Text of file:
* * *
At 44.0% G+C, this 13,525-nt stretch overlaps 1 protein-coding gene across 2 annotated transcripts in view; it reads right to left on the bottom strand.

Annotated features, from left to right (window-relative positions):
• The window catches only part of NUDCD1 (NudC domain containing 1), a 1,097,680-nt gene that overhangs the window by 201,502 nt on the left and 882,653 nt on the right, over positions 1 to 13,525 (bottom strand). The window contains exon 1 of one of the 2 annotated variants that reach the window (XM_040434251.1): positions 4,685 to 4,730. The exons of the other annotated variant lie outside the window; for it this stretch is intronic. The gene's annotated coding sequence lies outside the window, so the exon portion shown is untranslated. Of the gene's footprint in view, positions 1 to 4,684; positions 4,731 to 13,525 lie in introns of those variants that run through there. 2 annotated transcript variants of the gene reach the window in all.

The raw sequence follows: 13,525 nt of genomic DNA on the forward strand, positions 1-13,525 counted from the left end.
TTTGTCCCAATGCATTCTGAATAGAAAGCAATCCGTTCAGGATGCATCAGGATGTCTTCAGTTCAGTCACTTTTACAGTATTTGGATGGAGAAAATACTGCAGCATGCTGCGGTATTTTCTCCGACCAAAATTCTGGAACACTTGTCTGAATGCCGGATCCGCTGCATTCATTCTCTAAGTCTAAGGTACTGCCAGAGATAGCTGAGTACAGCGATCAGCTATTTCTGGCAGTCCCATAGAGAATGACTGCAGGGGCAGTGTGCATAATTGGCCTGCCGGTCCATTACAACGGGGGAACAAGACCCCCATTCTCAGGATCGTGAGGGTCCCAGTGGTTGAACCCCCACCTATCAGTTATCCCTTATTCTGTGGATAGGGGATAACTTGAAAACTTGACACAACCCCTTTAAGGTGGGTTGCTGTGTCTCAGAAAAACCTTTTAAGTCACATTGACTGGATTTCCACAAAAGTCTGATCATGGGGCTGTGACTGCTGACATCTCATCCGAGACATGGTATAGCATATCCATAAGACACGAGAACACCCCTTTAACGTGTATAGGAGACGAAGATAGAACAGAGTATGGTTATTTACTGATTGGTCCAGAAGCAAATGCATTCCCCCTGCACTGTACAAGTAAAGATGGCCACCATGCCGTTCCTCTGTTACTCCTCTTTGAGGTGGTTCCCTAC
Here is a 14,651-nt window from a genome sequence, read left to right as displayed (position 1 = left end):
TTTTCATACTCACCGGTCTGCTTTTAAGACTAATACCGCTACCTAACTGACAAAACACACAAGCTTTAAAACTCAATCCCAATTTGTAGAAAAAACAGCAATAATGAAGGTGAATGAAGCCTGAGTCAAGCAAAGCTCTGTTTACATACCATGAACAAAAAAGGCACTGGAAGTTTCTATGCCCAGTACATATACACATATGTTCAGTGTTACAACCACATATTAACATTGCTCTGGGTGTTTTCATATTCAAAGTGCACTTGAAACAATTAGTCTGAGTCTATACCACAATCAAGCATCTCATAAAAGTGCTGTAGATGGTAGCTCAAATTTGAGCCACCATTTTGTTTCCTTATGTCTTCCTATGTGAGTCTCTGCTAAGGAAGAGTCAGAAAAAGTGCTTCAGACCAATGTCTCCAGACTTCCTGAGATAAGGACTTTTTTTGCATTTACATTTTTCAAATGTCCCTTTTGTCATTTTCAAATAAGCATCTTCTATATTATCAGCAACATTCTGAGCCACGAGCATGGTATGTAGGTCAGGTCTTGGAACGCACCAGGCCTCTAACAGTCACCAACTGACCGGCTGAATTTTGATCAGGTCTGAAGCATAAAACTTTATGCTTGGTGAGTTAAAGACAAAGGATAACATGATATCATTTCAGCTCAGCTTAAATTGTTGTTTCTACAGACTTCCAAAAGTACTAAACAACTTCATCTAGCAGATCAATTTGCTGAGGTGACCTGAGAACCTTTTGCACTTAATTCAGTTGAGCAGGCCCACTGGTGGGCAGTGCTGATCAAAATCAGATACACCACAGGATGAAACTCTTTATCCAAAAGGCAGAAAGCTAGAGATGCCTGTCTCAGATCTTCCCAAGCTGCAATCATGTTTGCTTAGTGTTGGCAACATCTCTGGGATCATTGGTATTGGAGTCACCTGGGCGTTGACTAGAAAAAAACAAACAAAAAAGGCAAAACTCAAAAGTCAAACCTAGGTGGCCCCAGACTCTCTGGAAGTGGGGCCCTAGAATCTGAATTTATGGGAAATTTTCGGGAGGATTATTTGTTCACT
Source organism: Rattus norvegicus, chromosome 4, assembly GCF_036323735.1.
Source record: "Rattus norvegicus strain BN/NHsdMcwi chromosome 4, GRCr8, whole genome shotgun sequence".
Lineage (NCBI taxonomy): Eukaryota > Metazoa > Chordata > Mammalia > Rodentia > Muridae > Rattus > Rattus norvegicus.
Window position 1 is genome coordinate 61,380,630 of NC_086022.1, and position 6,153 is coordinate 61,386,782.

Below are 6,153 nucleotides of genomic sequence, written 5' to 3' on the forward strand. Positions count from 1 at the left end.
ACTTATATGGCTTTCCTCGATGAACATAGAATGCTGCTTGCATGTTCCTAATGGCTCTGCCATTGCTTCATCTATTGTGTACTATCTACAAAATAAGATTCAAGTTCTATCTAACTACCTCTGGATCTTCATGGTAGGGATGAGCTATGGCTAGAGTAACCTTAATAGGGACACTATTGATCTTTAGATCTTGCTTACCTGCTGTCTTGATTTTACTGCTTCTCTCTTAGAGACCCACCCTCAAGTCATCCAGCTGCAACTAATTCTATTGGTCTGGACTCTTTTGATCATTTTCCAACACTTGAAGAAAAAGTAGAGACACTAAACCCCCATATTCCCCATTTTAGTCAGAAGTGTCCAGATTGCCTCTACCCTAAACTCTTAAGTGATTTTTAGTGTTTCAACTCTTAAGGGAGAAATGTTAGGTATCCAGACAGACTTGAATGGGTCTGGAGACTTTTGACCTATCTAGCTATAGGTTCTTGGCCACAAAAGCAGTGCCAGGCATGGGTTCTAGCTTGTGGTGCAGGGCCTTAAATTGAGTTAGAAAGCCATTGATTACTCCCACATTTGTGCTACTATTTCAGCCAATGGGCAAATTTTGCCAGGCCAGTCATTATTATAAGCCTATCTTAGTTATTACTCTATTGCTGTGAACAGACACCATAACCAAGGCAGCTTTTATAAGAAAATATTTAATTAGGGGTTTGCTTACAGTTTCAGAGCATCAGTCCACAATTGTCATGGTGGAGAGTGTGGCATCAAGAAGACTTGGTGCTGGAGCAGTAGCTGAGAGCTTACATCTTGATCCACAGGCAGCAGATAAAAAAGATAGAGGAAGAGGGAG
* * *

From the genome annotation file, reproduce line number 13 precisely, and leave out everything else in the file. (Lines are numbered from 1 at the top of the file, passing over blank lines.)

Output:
ACTTATATGGCTTTCCTCGATGAACATAGAATGCTGCTTGCATGTTCCTAATGGCTCTGCCATTGCTTCATCTATTGTGTACTATCTACAAAATAAGATTCAAGTTCTATCTAACTACCTCTGGATCTTCATGGTAGGGATGAGCTATGGCTAGAGTAACCTTAATAGGGACACTATTGATCTTTAGATCTTGCTTACCTGCTGTCTTGATTTTACTGCTTCTCTCTTAGAGACCCACCCTCAAGTCATCCAGCTGCAACTAATTCTATTGGTCTGGACTCTTTTGATCATTTTCCAACACTTGAAGAAAAAGTAGAGACACTAAACCCCCATATTCCCCATTTTAGTCAGAAGTGTCCAGATTGCCTCTACCCTAAACTCTTAAGTGATTTTTAGTGTTTCAACTCTTAAGGGAGAAATGTTAGGTATCCAGACAGACTTGAATGGGTCTGGAGACTTTTGACCTATCTAGCTATAGGTTCTTGGCCACAAAAGCAGTGCCAGGCATGGGTTCTAGCTTGTGGTGCAGGGCCTTAAATTGAGTTAGAAAGCCATTGATTACTCCCACATTTGTGCTACTATTTCAGCCAATGGGCAAATTTTGCCAGGCCAGTCATTATTATAAGCCTATCTTAGTTATTACTCTATTGCTGTGAACAGACACCATAACCAAGGCAGCTTTTATAAGAAAATATTTAATTAGGGGTTTGCTTACAGTTTCAGAGCATCAGTCCACAATTGTCATGGTGGAGAGTGTGGCATCAAGAAGACTTGGTGCTGGAGCAGTAGCTGAGAGCTTACATCTTGATCCACAGGCAGCAGATAAAAAAGATAGAGGAAGAGGGAG